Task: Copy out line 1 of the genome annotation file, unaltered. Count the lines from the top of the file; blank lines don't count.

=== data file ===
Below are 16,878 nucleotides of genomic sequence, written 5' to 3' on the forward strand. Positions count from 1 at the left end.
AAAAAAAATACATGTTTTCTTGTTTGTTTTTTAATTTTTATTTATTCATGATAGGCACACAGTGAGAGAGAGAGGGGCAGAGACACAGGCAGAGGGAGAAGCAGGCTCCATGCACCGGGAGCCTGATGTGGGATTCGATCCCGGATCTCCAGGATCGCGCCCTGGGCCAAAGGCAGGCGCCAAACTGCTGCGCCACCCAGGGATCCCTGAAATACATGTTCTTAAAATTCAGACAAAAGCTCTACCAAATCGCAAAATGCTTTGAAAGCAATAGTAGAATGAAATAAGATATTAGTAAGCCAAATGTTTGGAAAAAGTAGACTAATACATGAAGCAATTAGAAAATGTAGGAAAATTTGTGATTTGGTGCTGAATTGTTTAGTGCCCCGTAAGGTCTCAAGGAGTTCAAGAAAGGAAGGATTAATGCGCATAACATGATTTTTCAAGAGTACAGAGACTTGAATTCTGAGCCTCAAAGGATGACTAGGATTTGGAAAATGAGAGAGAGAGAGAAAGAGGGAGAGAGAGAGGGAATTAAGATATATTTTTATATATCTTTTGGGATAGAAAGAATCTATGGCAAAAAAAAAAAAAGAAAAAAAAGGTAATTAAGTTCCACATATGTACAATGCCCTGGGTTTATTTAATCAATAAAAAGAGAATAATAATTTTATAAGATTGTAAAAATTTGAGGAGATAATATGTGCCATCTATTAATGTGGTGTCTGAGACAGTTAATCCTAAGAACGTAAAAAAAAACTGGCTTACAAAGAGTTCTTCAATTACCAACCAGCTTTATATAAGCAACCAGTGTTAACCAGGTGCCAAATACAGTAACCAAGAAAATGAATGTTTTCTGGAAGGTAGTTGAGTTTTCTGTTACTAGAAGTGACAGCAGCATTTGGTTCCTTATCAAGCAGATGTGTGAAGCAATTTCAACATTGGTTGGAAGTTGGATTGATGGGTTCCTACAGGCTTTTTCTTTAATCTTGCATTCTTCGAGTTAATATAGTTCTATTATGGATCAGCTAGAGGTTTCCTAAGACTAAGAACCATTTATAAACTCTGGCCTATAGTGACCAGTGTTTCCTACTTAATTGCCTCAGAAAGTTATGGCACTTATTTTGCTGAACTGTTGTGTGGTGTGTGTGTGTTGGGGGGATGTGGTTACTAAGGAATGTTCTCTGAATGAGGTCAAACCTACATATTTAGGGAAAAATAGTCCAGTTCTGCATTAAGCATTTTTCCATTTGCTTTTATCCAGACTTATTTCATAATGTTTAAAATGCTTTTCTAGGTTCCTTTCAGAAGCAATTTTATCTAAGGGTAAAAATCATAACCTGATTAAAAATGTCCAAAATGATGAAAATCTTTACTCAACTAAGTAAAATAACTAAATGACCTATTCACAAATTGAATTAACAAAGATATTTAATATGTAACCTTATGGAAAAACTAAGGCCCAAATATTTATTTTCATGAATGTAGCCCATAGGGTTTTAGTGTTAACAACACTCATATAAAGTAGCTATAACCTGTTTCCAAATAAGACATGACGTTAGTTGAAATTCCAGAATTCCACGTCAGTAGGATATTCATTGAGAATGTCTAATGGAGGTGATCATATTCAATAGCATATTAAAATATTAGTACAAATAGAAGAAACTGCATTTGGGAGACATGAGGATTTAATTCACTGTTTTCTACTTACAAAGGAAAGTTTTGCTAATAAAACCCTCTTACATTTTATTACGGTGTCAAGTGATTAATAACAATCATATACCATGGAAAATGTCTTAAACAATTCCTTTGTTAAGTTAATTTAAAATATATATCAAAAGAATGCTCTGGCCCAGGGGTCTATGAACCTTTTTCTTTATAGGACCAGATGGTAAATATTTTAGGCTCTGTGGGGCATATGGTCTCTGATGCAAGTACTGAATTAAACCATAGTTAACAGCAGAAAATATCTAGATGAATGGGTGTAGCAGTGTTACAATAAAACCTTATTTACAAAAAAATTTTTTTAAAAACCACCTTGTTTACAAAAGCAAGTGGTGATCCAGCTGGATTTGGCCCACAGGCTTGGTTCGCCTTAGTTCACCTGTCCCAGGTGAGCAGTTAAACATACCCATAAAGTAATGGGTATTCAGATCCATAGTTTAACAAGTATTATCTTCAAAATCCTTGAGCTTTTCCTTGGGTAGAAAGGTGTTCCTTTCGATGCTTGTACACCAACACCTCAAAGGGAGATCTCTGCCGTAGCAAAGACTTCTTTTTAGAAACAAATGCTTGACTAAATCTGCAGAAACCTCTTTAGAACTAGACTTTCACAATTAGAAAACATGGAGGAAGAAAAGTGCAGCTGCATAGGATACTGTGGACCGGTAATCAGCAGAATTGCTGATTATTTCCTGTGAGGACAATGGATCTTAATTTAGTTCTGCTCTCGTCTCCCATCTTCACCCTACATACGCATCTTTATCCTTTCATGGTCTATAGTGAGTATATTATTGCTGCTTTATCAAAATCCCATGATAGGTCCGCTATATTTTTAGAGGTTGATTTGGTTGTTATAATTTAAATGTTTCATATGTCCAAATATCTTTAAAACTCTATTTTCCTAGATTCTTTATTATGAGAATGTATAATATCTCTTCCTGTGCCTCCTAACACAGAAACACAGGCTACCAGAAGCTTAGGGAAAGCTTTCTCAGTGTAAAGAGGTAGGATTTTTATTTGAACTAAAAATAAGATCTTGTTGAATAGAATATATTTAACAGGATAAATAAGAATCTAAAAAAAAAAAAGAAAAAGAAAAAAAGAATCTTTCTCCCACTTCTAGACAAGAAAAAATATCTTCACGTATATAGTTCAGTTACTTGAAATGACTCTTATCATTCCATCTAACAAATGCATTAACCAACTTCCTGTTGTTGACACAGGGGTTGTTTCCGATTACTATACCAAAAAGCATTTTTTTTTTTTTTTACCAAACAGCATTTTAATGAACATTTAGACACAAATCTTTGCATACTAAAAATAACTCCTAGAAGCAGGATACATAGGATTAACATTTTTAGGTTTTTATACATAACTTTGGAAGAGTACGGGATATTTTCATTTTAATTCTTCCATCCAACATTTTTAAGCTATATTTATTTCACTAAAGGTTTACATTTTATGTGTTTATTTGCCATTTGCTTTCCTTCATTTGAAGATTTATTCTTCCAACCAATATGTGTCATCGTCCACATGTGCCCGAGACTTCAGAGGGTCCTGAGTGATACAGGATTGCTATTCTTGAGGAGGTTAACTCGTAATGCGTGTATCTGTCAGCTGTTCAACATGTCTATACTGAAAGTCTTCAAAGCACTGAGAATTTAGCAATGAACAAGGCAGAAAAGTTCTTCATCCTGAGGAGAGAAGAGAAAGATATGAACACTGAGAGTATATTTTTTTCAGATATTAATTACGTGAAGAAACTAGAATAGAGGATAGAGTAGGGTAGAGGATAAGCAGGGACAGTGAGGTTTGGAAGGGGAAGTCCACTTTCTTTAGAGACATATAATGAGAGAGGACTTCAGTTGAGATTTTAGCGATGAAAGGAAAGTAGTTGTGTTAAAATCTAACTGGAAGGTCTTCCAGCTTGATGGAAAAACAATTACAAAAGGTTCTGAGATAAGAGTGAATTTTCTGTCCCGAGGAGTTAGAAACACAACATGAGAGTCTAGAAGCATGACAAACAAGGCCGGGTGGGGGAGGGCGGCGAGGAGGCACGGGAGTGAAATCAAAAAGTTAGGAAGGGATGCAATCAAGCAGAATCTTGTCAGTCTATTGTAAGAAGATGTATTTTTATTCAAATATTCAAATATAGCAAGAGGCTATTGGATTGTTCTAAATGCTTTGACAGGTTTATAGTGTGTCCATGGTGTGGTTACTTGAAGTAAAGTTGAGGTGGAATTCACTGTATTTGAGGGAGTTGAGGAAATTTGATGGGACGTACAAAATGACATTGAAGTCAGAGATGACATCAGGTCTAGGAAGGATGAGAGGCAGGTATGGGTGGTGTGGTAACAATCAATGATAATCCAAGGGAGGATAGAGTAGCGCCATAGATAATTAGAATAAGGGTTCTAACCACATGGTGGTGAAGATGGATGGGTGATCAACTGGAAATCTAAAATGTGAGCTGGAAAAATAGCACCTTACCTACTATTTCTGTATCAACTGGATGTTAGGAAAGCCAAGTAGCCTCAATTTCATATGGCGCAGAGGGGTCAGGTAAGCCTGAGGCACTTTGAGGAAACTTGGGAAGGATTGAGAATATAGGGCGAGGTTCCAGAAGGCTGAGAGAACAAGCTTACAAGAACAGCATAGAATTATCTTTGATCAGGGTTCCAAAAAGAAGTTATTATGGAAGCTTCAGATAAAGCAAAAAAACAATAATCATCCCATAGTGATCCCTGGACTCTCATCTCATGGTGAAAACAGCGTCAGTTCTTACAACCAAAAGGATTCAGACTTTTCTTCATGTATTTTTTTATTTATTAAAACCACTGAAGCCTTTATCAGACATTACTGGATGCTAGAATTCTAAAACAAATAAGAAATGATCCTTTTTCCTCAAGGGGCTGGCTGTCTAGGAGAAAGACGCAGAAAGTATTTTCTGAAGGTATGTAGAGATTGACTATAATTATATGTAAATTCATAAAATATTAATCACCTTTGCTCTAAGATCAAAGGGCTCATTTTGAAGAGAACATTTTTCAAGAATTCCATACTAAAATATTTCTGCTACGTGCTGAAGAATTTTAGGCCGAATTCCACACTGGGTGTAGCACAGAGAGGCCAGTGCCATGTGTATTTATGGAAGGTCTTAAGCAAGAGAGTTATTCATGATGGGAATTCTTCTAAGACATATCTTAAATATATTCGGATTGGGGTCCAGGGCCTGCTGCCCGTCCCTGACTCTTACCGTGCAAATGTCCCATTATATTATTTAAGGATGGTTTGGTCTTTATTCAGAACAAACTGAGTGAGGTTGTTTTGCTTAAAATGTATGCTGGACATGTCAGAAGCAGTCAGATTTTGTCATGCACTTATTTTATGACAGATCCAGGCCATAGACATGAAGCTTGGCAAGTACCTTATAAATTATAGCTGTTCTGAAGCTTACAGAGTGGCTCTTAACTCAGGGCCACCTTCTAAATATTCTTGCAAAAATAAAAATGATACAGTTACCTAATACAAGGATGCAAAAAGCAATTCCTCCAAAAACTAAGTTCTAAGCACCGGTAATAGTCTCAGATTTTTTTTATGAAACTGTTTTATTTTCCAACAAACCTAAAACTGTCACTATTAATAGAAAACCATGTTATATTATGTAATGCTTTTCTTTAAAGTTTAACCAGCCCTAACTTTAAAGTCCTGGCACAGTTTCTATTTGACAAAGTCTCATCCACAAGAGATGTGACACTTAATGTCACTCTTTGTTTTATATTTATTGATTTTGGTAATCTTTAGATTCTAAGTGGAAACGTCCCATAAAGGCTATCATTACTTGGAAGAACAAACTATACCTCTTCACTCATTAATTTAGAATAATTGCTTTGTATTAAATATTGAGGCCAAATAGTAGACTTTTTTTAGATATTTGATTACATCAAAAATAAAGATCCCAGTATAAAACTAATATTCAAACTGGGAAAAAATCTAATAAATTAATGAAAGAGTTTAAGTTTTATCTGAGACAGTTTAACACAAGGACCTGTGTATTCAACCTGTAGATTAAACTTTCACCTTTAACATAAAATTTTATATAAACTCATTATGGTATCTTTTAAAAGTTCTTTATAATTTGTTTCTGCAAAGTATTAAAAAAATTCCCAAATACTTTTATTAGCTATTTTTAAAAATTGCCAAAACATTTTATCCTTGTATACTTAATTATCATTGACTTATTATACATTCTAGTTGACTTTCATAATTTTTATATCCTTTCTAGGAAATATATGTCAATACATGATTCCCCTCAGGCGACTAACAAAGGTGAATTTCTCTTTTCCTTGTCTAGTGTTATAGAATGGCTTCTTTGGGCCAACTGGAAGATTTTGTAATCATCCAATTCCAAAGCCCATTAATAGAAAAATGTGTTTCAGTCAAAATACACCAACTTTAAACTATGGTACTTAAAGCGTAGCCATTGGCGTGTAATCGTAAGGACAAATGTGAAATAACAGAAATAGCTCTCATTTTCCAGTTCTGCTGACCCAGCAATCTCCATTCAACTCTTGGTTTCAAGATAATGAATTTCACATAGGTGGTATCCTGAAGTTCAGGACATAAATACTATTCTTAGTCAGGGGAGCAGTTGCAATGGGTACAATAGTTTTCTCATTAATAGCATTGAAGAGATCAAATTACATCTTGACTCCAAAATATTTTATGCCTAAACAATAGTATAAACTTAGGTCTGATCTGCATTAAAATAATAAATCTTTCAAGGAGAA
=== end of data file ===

Below are 16,878 nucleotides of genomic sequence, written 5' to 3' on the forward strand. Positions count from 1 at the left end.